The cornerstone of an effective LTAD model is an early start (often between 6 and 8 years of age) on learning fundamental movement skills in a fun, interactive, and dynamic environment. Part of physical literacy is that powerful movement vocabulary must be taught before specific sports skills can be learned and applied. This is why it is so critical to have a certified movement professional, that is, quality physical education teacher, at the elementary level. Without successful adaptation within the critical preadolescent years, it becomes increasingly difficult to engage youngsters in physical activity and nearly impossible to coach them on the path to the master level of athletics when they reach adolescence.

The most popular model to date is the Canadian LTAD model (www.canadiansportforlife.ca).  The visual representation of their model looks like this:

The Canadian model established clear stages for developing physical literacy and is predominantly physiological in design (more so than social and psychological).  While it has an exit to their Active for Life stage it does not include re-entry points for physical activity throughout the year, which I feel is extremely important (see Ford: http://www.sportni.net/NR/rdonlyres/991FF96E-C6DB-4700-A900-F4DF2732E81A/0/ParticipantDevelopmentinSport.pdf for more information on this key topic). For example, when kids are pushed into early specialization in one sport and they end up not being as competitive as their peers by age 10 or 11, they have not only lost out on key periods of developing fundamental movement skills but also often find themselves without the skill set for other sports and activities and drop out entirely. Key Ingredients for a successful model, then, include identifying key participants, focusing on positive youth development, and incorporating both sports and play.

Challenges to Implementation

Establishing a national model for LTAD is imminent, but there are several reasons we cannot simply adopt a model already created:

  • US Sports model differs from other nations– we do not have a government run sport system and our school-based sports program is unique. Funding, equitable access, and partnering need to be addressed as appropriate to each sport program, community, and stakeholder.
  • Not every sport progresses in parallel and not every participant progresses at the same rate– many models follow a chronological age format with sports developmental levels based on age groups, which may not be the best way to set cutoffs and categories.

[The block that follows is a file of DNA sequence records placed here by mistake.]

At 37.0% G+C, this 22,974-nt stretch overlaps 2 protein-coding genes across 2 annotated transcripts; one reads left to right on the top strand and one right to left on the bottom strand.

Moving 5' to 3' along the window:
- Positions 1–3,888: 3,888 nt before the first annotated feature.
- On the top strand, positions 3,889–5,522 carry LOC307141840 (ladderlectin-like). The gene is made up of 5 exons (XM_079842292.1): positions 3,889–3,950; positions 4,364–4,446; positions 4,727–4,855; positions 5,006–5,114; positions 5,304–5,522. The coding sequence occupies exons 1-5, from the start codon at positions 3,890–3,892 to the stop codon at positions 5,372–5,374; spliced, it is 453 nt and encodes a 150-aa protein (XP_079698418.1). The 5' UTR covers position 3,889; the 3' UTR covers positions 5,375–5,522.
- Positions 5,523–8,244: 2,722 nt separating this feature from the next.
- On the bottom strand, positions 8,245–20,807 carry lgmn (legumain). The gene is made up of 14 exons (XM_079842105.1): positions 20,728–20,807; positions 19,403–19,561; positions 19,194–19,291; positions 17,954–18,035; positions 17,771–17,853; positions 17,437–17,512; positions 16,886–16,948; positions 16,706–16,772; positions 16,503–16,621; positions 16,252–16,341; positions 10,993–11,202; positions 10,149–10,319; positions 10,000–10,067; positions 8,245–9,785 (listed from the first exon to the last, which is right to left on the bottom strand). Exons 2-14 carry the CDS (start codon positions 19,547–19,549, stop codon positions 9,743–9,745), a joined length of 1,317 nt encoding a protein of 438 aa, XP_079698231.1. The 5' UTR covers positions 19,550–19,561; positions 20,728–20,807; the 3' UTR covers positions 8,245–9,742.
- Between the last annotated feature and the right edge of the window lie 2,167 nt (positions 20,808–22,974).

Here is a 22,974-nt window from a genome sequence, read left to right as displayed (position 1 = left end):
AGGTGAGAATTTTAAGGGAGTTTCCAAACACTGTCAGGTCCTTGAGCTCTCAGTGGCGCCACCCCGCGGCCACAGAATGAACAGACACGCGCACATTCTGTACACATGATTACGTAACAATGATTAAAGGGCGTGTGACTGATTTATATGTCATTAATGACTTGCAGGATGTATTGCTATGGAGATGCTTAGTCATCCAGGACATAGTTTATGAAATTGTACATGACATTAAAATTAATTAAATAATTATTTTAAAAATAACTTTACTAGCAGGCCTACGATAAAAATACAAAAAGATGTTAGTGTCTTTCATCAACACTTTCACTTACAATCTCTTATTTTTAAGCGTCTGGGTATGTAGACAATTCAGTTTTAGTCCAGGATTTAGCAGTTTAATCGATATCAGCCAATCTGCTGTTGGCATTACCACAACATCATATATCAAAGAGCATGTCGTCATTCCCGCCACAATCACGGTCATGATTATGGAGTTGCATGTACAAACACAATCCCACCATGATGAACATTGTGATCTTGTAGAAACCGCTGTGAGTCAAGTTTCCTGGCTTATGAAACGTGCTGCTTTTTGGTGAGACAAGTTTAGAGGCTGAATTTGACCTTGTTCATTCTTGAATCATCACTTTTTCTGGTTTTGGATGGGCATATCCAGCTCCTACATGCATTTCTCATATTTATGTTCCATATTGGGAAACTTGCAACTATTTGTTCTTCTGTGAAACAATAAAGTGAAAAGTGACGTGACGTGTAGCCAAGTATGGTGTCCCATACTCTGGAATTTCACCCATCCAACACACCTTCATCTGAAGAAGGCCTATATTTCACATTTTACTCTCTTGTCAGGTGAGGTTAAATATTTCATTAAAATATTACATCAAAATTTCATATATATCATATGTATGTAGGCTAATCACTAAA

• Requires paradigm shift from product to process– our culture is so ingrained with our “win at all cost, no matter what age” mentality that it is going to take a Herculean effort by everyone involved to change that mindset.
  • Need all shareholders to buy in for maximum implementation– there are many agencies, institutions, systems and individuals that must come together to provide a consistent message that positive youth physical, social, and psychological development is Priority #1.

I will keep you posted on my blog as we continue to develop the plan and work on the implementation strategy.

Playing lots of games without practicing is like taking lots of tests without studying (Learning)

 

(A related article I wrote for the National Strength and Conditioning Association can be found here:

http://www.nsca.com/ContentTemplates/PublicationArticleDetail.aspx?id=2147484713 )

LTAD Models and Filling the Talent Pool by Rick Howard

We are all “athletes”

Long term athletic development (LTAD) is a hot topic. I am excited to be part of two national initiatives to identify how best to implement a long term plan for children and youth in the US. I feel that LTAD is not the best name for a long-term plan to engage kids in a lifelong effort to not only play sports but also be physically active across the lifespan.  Being “athletic,” as it relates to having motor skill competence, self-efficacy of movement skills, and positive experiences in physical education, sports, and play are key indicators of continued participation in sports and physical activity. If athletic is properly defined, we can all agree that it is appropriate, but other terms such as participant, youth, or physical activity have been suggested. Some key contributors to the plan may be turned off by the term athletic, so it is critical to the success of an LTAD plan that all key players in youth sport, recreation, physical education, health, government and education agree on the terminology in order to work together to make an LTAD model a successfully implemented reality.

LTAD models and filling the Talent Pool

To fill the talent pool, we need to provide ALL kids multiple opportunities to participate in a wide variety of sports and physical activities. LTAD models create a generic guide that can be used to plan the long-term phases and progressions of any sport/activity. With our current over-emphasis on product (winning, competition, and early sport specialization) and our under-emphasis on process (learning fundamental motor skills and applying them in a variety of activities, based on where each child is on the developmental continuum) we clearly need a document to guide and educate coaches, parents, teachers and other persons of influence to do what is best for kids.